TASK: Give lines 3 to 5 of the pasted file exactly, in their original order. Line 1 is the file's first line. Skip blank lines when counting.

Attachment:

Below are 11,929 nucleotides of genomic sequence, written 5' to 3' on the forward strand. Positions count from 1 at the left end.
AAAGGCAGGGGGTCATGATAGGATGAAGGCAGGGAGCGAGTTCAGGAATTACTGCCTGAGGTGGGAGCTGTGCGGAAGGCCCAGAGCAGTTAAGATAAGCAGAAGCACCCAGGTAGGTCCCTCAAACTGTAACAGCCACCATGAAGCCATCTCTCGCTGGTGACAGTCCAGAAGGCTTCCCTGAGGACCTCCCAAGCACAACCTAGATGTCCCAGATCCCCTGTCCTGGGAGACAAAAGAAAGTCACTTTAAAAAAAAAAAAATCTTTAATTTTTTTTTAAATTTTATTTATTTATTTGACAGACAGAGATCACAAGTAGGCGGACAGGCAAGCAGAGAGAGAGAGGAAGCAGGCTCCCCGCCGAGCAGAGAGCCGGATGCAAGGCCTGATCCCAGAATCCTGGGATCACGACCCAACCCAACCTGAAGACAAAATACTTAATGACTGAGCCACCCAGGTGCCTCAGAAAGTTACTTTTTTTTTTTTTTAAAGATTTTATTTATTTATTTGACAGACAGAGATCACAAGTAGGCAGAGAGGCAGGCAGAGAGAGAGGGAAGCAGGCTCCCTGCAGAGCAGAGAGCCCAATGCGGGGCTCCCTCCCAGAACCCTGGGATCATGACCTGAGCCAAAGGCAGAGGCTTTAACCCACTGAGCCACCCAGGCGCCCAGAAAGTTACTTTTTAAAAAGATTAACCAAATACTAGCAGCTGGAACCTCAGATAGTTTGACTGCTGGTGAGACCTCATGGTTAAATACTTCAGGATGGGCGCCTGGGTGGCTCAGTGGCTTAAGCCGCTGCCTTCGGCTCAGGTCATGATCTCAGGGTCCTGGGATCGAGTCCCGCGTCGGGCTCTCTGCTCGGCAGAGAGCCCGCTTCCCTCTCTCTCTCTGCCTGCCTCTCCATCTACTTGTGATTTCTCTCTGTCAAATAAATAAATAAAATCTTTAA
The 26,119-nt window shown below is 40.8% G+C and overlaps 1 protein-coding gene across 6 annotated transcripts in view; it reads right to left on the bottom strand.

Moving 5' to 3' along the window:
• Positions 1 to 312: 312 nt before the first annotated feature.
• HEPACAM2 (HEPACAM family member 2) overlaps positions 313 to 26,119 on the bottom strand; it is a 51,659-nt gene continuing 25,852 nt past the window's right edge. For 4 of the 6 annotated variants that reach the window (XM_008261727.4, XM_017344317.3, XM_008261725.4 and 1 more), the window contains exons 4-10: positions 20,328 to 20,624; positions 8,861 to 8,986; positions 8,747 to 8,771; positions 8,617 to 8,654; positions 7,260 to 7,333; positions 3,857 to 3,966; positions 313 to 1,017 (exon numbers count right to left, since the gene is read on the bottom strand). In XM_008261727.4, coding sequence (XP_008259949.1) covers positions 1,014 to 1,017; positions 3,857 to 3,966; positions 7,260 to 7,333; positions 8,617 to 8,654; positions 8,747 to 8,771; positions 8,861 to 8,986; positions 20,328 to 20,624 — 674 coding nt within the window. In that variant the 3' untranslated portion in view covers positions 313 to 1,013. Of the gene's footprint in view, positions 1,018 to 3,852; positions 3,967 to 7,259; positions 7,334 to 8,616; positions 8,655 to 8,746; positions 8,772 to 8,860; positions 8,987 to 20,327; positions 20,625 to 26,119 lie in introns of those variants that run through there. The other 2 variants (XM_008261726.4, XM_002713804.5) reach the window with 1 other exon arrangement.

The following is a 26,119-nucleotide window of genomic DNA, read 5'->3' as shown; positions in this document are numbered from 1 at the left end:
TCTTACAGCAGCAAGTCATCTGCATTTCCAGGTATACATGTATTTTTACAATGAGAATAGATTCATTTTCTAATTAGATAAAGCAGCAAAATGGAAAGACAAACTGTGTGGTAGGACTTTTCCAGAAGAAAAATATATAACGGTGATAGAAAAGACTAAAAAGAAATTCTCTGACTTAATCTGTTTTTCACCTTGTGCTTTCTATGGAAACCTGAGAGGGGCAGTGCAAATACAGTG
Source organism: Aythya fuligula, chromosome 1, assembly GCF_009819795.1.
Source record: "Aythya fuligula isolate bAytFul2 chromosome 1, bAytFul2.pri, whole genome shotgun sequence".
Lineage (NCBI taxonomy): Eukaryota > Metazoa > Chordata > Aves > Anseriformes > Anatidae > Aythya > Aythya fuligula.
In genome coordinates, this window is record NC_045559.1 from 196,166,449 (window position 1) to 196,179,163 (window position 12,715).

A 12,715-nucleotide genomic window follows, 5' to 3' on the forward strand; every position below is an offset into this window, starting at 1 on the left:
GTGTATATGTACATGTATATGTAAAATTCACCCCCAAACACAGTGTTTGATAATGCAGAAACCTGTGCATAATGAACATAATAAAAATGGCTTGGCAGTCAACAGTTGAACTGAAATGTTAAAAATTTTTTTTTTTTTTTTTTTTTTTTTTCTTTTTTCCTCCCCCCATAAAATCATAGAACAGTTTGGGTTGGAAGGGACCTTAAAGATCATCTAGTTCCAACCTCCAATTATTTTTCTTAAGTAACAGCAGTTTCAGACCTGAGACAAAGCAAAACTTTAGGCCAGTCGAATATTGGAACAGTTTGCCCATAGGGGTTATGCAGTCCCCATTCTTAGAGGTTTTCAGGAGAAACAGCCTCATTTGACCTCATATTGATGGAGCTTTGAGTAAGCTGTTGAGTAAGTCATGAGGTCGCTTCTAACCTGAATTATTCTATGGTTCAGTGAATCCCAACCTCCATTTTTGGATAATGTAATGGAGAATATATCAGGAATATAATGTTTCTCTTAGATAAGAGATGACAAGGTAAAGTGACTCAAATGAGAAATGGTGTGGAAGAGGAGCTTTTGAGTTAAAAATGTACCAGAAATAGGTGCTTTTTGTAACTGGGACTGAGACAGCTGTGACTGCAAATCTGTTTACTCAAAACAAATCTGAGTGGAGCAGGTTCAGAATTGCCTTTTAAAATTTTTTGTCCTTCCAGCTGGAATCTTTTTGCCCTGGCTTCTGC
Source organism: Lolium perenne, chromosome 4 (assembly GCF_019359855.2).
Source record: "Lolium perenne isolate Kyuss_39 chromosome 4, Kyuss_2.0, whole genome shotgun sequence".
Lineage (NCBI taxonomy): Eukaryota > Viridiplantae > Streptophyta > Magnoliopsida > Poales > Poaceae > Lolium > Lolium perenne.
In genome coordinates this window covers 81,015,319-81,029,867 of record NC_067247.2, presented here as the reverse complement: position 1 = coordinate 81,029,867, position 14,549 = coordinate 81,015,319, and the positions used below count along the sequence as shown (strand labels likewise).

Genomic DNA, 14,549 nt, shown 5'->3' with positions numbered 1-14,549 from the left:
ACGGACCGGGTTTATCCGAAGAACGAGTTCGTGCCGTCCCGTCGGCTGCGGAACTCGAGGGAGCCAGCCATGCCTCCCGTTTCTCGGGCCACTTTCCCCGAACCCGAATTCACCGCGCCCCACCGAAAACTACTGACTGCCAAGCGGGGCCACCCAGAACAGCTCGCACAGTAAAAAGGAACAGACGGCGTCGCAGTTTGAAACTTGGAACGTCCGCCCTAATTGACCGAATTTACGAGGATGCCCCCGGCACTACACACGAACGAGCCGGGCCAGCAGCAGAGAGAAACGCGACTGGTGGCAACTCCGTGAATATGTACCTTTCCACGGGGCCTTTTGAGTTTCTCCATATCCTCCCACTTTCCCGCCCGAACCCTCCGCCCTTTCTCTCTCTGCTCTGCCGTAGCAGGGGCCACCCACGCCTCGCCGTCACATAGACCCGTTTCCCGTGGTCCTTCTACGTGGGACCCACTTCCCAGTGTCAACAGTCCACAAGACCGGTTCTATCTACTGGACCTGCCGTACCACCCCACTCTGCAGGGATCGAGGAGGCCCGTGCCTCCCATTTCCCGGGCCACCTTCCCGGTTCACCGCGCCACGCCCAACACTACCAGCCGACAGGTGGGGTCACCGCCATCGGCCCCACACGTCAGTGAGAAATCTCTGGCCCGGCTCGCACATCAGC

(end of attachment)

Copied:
The 26,119-nt window shown below is 40.8% G+C and overlaps 1 protein-coding gene across 6 annotated transcripts in view; it reads right to left on the bottom strand.

Moving 5' to 3' along the window:
• Positions 1 to 312: 312 nt before the first annotated feature.